Taylor Wimpey’s [TW.L] share price has had a rough 2020. Measures to contain the spread of the coronavirus have resulted in severe delays for the UK’s construction industry. When the first lockdown began in March, construction sites were allowed to remain open as long as workers stood two metres apart. The impracticality of the rule meant that it wasn't feasible for many sites to remain operational. As a result, Taylor Wimpey’s share price fell to a low of 99.18p in mid-September, a 42.9% year-to-date decrease, and lower than the level to which it fell during the March selloff.
In the months since, Taylor Wimpey’s share price recovered again before being laid low in late October, then rallying once more throughout the start of November and in the build-up to an earnings update from the company, released earlier this week.
As of 9 November’s close, Taylor Wimpey’s share price of 146.25p was up 47.5% from its September low, but is still 15.9% down for the year to date.
Construction slowing down
Perhaps unsurprisingly for the six months to the end of June, Taylor Wimpey — one of the UK’s largest housebuilding companies — saw its revenue plummet 56.4% from £1.73bn in H1 2019 to £754.6m. It posted a net loss of £31.5m compared to a net profit of £242m for the first six months of the previous year. As a result, adjusted earnings per share were a fraction of what they were in H1 2019: a loss of 0.7p versus a profit of 7.4p. These results saw Taylor Wimpey’s share price drop, but it was already trading well below its February highs before the earnings call.
The impact of the coronavirus has meant that total homes completed by Taylor Wimpey fell 57.6% year over year from 6,541 in H1 2019 to 2,771 in H1 2020. The company incurred £4.7m in costs related to extended building durations and reduced productivity levels as a result of the delays. A further £4.6m was spent on ensuring that sites met the proper health and safety standards.
In its trading update this week, Taylor Wimpey reported that its trading book stood at £3bn, an 11% increase on 2019’s £2.7bn. The company pointed to its strong balance sheet and cash flow, both of which seem to have bolstered investor confidence in Taylor Wimpey’s share price.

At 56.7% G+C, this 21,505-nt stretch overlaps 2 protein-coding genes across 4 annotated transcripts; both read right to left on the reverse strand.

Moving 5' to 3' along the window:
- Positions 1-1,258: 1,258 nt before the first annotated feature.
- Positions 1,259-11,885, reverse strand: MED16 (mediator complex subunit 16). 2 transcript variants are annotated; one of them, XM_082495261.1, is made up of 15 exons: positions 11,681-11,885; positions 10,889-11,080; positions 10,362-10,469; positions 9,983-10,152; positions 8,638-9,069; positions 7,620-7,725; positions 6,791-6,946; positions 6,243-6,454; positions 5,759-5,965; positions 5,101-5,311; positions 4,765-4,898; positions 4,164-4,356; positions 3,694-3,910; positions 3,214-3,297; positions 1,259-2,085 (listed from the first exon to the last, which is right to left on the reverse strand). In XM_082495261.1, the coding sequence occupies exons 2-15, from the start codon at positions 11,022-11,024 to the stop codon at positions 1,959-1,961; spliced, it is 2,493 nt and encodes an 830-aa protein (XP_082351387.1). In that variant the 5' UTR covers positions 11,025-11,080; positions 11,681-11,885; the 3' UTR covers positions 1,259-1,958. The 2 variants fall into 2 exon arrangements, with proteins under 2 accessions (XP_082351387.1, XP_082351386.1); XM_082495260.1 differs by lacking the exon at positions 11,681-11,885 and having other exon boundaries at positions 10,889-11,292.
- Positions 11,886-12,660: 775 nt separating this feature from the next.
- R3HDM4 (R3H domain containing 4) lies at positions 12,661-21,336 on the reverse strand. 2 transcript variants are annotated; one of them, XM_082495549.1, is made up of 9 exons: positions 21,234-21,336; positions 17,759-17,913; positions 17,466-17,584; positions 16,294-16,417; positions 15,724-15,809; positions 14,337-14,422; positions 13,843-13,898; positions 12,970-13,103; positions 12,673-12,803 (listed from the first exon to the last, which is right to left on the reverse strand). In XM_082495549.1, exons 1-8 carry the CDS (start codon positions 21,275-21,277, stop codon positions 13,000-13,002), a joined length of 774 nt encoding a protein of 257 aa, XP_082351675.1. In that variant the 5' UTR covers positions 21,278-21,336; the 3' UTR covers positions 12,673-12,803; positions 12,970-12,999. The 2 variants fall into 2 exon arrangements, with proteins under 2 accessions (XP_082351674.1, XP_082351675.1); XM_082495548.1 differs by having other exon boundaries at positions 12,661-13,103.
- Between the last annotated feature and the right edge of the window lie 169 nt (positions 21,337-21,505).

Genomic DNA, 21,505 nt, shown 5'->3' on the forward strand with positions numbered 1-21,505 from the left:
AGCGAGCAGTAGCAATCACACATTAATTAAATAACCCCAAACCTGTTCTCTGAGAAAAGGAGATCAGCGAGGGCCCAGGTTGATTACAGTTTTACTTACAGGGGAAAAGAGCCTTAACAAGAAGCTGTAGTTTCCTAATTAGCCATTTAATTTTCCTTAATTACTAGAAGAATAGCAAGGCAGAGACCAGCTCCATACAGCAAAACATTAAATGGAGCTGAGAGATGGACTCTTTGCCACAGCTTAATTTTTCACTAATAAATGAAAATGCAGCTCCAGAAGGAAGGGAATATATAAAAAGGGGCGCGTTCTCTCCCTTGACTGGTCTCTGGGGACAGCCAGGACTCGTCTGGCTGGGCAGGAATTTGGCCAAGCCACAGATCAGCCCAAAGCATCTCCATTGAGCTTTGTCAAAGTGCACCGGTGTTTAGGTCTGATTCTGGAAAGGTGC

Taylor Wimpey's trading book value
The construction firm suggested that, by the end of the year, it expected net cash to be in the upper end of its guidance range of £550m–£750m — the low end of this range would represent a 0.8% increase on the £545.7m recorded for 2019.
Disruption will continue
In July, executives at Taylor Wimpey said it was operating at 80% capacity and that it would be delivering on 40% fewer builds than previously forecast. It now expects the majority of Q4 builds to be completed in Q1 2021.
Despite the delays, reduced productivity and loans totalling £104.5m as of the end of June, its net cash should mean it is well placed to deal with the ongoing uncertainty. This should allay any concerns investors may have, reducing the potential for volatility in Taylor Wimpey’s share price.
In the long term – once construction sites become fully operational again – Taylor Wimpey’s share price should be boosted by UK prime minister Boris Johnson’s plans to turn “generation rent” into “generation buy” through the help to buy scheme of 5% deposit mortgages.
“We view a likely improvement in sales trends versus the sector into 2021, increased focus on 2022 earnings, and an absence of further downgrades from here as potential catalysts for [Taylor Wimpey’s] outperformance,” wrote Credit Suisse analysts in a recent note seen by Proactive Investors. The analysts boosted their rating from Neutral to Outperform and increased their price target from 154p to 158p.
The consensus for Taylor Wimpey among 14 analysts polled by MarketBeat was to Buy the stock, a rating held by eight analysts, while six rated it a Hold. The 168.69p target assigned to Taylor Wimpey’s share price would represent a 15.3% uptick on its price as of close on 9 November.
|PE ratio (TTM)||12.10|
|Quarterly revenue growht (YoY)||-56.40%|
Taylor Wimpey's share price vitals, Yahoo Finance, 10 November 2020
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